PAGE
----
Sunday Independent. The South African government may consider imposing penalties to slow the rapid growth in sales of SUVs and off-road vehicles, which have continued to rise despite soaring fuel prices, according to Nhlanhla Gumede, the chief director of hydrocarbons in the department of minerals and energy.
The government had considered instituted a combined program of surcharges on fuel guzzlers and rebates for fuel-efficient cars two years ago, but opted not to intervene in the market, according to Gumede.
“One would have thought that rising fuel prices would see more people buying cheaper vehicles that would use up to six litres of petrol per 100 kilometres [39 mpg US], but many opt for vehicles that use 22 litres per 100 kilometres [11 mpg US],” he said.
Unleaded gasoline in South Africa ranges from R7.04 to R6.80 per liter (US$3.87 to US$3.74 per gallon US).
Annual sales of small SUVs in South Africa have more than tripled from 4,192 in 2001 to 12,835 in 2005. An estimated 500,000 drivers now own 4x4s and SUVs in South Africa.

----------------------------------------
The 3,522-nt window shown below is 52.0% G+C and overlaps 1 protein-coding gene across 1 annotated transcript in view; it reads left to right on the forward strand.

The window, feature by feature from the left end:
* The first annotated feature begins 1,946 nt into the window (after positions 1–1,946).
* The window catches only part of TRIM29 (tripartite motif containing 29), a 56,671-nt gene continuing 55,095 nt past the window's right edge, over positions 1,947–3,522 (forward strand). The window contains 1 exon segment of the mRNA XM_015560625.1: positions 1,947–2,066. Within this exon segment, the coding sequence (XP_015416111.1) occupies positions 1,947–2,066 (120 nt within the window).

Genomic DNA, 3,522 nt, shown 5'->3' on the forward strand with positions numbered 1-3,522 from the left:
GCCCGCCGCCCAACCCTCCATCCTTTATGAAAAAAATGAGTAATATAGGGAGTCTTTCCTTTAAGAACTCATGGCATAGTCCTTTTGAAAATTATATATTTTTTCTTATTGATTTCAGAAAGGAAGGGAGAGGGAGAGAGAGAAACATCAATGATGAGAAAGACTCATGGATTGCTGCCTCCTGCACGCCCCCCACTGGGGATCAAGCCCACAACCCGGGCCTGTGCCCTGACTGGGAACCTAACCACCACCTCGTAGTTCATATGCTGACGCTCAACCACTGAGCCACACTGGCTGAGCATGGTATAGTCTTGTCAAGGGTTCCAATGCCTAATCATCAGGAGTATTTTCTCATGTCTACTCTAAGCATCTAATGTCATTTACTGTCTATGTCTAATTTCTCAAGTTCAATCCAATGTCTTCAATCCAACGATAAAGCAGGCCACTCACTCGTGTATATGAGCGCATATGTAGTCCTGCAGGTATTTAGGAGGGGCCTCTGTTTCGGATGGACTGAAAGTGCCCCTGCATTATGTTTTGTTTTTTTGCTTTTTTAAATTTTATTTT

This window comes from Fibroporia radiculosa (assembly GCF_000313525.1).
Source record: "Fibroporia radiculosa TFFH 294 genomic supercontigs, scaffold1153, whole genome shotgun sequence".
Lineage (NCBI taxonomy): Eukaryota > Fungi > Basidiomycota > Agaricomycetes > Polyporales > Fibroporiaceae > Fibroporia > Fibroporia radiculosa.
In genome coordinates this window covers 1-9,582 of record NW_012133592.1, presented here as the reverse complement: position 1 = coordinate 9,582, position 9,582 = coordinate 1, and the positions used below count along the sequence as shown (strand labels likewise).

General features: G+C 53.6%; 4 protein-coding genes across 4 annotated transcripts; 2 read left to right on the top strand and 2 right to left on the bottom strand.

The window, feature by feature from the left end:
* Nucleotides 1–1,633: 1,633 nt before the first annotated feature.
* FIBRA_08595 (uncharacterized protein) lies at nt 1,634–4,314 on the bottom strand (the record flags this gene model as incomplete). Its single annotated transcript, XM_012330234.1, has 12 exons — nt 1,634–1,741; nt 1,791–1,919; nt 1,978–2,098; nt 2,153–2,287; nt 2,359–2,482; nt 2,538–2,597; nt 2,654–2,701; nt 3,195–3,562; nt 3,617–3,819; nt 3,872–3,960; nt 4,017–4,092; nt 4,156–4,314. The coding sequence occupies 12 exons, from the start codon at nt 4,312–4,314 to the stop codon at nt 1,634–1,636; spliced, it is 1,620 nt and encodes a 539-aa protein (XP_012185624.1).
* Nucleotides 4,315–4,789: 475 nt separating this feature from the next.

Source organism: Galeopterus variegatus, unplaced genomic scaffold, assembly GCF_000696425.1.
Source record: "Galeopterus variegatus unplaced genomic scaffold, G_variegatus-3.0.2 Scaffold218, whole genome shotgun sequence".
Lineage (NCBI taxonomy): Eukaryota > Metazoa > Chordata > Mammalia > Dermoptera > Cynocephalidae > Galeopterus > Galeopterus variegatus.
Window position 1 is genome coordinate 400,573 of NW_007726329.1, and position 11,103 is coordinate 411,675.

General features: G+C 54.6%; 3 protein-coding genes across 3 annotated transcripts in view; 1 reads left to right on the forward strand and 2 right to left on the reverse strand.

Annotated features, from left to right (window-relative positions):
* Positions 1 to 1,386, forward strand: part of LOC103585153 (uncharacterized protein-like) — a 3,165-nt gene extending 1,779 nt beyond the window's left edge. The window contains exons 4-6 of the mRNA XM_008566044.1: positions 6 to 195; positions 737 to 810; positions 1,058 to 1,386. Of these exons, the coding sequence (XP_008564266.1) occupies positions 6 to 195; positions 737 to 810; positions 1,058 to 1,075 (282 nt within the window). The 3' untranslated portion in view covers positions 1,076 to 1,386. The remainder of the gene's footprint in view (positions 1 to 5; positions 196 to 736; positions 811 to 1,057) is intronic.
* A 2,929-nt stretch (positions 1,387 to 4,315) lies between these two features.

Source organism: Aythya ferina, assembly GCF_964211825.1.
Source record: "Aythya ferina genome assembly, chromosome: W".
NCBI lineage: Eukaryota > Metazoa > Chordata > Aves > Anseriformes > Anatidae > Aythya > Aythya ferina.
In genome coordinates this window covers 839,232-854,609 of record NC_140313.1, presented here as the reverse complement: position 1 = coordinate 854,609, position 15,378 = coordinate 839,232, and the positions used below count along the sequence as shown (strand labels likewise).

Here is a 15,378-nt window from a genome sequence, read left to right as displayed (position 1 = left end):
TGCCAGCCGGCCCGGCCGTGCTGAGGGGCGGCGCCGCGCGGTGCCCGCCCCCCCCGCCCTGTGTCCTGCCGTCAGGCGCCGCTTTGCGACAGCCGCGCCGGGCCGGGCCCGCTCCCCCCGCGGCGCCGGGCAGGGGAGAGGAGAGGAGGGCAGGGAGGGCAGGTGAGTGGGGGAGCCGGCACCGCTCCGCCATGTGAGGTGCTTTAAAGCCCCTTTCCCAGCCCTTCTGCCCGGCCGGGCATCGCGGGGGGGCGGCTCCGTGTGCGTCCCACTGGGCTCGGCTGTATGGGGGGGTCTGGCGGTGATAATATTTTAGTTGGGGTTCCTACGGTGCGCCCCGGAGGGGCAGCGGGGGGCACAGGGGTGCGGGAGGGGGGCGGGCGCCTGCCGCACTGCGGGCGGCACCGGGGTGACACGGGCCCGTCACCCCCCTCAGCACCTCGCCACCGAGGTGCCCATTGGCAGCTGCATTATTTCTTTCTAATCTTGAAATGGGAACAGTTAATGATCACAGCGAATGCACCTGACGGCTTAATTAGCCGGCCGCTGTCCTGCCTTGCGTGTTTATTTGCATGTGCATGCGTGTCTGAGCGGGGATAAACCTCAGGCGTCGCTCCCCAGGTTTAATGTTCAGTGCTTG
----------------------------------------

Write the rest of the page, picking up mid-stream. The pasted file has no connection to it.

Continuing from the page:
John Salters, the managing director of the market research firm Synovate, said that despite the petrol price increases, awareness and adoption of alternative fuel engine technologies remained low.
Synovate surveyed 4,568 respondents in nine countries, including South Africa, assessing their familiarity with hybrid electric vehicles, direct-injection diesel and alternative fuel source vehicles. [Earlier post.]
“Globally, hybrid electric vehicles are the least familiar to consumers, with only 1 percent of those surveyed currently or previously owning such a vehicle,” he said.